Alice in Wonderland by Unsuk Chin

Korean composer Unsuk Chin‘s opera based on Lewis Carroll’s Alice in Wonderland was premiered on 30 June at the Munich festival and has been favourably reviewed in the Guardian and the Los Angeles Times.

The Mad Tea Party

More information, including a photogallery and a video, is available at the Bayerische Staatsoper site.

Parts of the opera were previewed during the 2005 Proms under the title snagS and Snarls and broadcast by BBC Radio 4.

Here is Chin’s own program note:

1 Alice Acrostic
2 Who in the world am I?
3 The Tale-Tail of the Mouse
4 Twinkle, twinkle, little star
5 Speak roughly to your little boy

snagS & Snarls was commissioned by the Los Angeles Opera and is a kind of sketch for the opera Alice in Wonderland, also for the Los Angeles Opera. With the exception of the first piece, its movements are based on scenes from Lewis Carroll’s Alice’s Adventures in Wonderland.

1 Alice Acrostic
Lewis Carroll wrote this poem as a conclusion for his two Alice stories. It is an acrostic in which, reading down, the first letters of each line spell out the name Alice Pleasance Liddell, the girl who inspired the Alice stories. In this poem Carroll recalls, nine years after the event, the boating trip on the River Thames on 4 July 1862, during which he made up and first told some of the Alice adventures to the three Liddell sisters. In the last line of this acrostic, ‘Life, what is it but a dream?’, Carroll was probably making reference to the anonymous canon that even then was popular in England:

Row, row, row your boat
Gently down the stream –
Merrily, merrily, merrily, merrily
Life is but a dream.

2 Who in the world am I?
The text is taken from the chapter ‘The Pool of Tears’, in which Alice has an existential crisis arising from finding herself in a world in which another kind of logic appears to rule. It contains the poem ‘How doth the little crocodile’, which is a parody of a well-known English pious poem of the 18th century.

3 The Tale-Tail of the Mouse
A picture-poem from the chapter ‘A Caucus-Race and a Long Tale’

‘Mine is a long and sad tale,’ said the Mouse, turning to Alice; and sighing. ‘It is a long tail, certainly,’ said Alice, looking down with wonder at the Mouse’s tail … And she kept on puzzling about it while the Mouse was speaking, so that her idea of the tale was something like this …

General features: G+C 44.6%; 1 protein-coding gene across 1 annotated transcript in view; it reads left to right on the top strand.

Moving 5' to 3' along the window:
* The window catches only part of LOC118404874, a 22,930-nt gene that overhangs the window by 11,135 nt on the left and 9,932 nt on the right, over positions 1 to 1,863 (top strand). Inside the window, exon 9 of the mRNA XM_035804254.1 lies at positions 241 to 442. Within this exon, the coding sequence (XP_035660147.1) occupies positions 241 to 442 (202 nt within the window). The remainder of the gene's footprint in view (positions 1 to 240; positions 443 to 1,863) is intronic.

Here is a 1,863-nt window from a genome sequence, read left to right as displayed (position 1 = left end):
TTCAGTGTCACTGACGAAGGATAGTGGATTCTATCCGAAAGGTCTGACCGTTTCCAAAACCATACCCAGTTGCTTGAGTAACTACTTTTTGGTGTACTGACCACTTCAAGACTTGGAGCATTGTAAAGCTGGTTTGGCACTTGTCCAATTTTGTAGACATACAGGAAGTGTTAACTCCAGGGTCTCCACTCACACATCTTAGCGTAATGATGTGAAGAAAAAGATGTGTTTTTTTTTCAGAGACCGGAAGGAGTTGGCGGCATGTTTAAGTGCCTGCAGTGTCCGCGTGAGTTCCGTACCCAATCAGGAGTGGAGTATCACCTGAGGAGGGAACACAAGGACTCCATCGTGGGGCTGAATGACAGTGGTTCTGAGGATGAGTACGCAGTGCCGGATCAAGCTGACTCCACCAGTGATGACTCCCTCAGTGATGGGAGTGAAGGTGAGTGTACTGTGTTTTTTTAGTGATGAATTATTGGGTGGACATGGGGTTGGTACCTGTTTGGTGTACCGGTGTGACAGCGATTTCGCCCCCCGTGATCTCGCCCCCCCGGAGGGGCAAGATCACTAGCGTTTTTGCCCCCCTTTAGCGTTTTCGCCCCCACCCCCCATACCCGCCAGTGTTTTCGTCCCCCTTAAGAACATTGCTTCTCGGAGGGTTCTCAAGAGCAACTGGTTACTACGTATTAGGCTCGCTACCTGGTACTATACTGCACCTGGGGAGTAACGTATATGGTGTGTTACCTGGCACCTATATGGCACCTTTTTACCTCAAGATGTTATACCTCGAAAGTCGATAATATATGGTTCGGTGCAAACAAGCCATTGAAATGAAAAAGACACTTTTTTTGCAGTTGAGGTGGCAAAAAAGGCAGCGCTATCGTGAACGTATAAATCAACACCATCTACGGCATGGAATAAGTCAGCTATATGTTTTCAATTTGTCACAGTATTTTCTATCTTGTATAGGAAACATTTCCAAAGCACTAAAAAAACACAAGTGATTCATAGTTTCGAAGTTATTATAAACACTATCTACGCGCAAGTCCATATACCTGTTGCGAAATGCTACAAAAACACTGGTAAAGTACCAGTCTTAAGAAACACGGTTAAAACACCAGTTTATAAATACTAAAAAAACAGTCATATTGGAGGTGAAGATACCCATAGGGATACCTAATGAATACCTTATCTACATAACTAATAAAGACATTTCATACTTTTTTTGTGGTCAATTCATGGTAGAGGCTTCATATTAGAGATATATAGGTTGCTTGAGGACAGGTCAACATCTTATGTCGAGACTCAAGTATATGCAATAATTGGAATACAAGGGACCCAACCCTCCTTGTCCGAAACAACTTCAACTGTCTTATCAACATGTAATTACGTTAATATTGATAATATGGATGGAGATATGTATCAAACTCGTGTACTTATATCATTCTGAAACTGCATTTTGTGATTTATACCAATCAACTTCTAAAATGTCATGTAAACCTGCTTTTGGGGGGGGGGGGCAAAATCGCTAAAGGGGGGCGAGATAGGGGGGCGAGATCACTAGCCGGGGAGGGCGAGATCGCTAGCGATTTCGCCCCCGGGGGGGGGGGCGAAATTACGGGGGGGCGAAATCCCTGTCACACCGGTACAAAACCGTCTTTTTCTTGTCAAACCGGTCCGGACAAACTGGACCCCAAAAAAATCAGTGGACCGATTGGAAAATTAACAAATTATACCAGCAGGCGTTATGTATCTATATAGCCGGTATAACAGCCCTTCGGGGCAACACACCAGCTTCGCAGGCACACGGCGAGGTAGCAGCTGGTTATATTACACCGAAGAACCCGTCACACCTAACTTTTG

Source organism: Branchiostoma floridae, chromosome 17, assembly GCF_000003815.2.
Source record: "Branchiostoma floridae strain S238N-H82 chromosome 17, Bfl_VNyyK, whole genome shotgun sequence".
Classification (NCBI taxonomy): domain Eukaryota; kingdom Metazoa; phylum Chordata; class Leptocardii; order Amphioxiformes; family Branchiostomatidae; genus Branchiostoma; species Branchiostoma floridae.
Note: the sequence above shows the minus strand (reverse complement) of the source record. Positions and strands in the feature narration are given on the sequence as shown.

The music reflects the picture-poem. The phrases begin loudly and become softer and softer; the instruments move upwards quickly: the notes on the pages thereby take on the appearance of a mouse’s tail.

4 Twinkle, twinkle, little star
The punning text is a series of variations upon the Mad Hatter’s song ‘Twinkle, twinkle, little bat’, from the chapter ‘A Mad Tea-Party’. This text is in turn a parody of the poem ‘Twinkle, twinkle, little star’ by Ann and Jane Taylor. (The Carroll expert Martin Gardner has noted that Carroll was probably making another joke since ‘bat’ was what one well-known mathematics professor of Carroll’s acquaintance was called by his students.) The people and animals alluded to in the text, including Bill, Pat, and Ed, appear elsewhere in Alice’s Adventures in Wonderland.

5 Speak roughly to your little boy
This scene is based on the chapter ‘Pig and Pepper’ and takes place in the Duchess’s kitchen, where the Duchess sings a grotesque lullaby to a baby who is later transformed into a pig. In the midst of it, the cook throws cooking pots and other kitchen utensils at the Duchess and others present, which is represented musically by an expanded percussion section that includes wineglasses, cutlery and cooking pots.

According to the author Martin Gardner, the text ‘Speak roughly to your little boy’ parodies a nowforgotten English religious instructional poem, ‘Speak gently!’, that was written by one of Carroll’s contemporaries. In addition I have inserted texts from Carroll’s stage version of Alice, which give the scene a ritualistic quality.

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One Response to Alice in Wonderland by Unsuk Chin

  1. Dresdengirl says:

    This is not the first opera of Alice. Interesting that the character splits, and the voicing seem similar (I noted a counter tenor as the White rabbit)

    http://www.nytimes.com/2006/06/21/arts/music/21alic.html?_r=1&oref=slogin

    http://symphonyspace.org/event/2346

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